Anterior Opercular Syndrome as a First Presentation of Herpes Simplex Encephalitis

Floriaan G. C. M. De Kleermaeker, Angela E. P. Bouwmans, Joost Nicolai, Sylvia Klinkenberg*

*Corresponding author for this work

Research output: Contribution to journalArticleAcademicpeer-review

4 Citations (Web of Science)


We report a 5-year-old girl who presented with fever, drooling, dysphagia, and anarthria. Moreover, voluntary facial movements were disturbed, but the emotional facial movements were completely normal. This clinical phenomenon is known as the anterior opercular syndrome. There was a positive polymerase chain reaction for herpes simplex in the cerebrospinal fluid. The diagnosis herpes simplex encephalitis was supported by both magnetic resonance images (MRI) as by electroencephalogram (EEG). Herpes simplex encephalitis is a rare, but severe, cause of the anterior opercular syndrome that demands treatment as soon as possible in order to prevent high morbidity or mortality. The phenomenon of autonomic-voluntary dissociation, associated with other clinical and radiologic findings related to an underlying neurologic disorder, alerts clinicians to the anterior opercular syndrome as a critical diagnostic observation with time-dependent therapeutic consequences.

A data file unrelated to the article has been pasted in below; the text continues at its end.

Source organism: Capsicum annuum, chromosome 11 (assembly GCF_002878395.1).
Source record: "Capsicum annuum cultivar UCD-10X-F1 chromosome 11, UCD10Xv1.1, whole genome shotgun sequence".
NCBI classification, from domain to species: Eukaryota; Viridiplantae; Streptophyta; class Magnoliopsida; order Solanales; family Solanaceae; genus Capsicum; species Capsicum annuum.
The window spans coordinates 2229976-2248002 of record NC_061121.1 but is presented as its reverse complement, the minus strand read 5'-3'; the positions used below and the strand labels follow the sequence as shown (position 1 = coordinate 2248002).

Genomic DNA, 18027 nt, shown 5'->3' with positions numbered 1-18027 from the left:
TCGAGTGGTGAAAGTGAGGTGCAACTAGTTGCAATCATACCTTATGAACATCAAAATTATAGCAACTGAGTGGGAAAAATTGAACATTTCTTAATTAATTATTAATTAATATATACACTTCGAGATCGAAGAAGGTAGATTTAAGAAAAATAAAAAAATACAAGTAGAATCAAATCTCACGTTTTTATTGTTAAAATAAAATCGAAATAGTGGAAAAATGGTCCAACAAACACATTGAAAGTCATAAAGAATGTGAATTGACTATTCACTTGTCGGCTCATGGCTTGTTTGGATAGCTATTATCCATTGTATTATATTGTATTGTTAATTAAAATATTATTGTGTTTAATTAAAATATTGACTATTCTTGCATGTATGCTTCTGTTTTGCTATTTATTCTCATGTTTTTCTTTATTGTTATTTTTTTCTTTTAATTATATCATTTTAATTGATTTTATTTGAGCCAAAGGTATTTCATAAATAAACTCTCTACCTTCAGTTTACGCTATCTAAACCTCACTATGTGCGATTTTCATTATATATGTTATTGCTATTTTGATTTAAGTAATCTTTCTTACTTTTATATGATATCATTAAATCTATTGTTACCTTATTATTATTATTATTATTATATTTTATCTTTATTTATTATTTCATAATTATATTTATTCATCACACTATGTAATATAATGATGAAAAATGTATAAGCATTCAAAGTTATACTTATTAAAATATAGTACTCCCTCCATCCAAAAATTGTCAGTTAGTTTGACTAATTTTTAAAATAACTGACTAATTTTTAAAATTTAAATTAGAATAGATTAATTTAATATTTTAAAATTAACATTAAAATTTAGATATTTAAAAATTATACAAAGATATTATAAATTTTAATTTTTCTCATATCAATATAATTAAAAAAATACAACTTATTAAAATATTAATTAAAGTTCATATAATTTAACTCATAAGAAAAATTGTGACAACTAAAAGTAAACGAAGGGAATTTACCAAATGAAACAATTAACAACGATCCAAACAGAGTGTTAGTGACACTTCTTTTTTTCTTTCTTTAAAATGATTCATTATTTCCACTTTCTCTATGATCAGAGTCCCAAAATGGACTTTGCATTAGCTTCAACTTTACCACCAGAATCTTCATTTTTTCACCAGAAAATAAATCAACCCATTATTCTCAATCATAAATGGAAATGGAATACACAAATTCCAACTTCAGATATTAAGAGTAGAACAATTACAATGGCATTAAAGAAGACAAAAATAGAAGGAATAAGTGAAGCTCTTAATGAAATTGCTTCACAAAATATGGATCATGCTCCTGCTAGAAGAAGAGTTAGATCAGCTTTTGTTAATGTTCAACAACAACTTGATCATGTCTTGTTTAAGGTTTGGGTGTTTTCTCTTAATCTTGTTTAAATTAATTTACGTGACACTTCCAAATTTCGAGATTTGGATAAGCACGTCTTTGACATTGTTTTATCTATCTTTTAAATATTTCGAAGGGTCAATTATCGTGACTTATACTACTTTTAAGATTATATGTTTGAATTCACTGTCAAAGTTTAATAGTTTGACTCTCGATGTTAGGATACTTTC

Original languageEnglish
Pages (from-to)560-563
JournalJournal of Child Neurology
Issue number4
Publication statusPublished - Apr 2014


  • anterior opercular syndrome
  • anarthria
  • dysphagia
  • autonomic-voluntary dissociation

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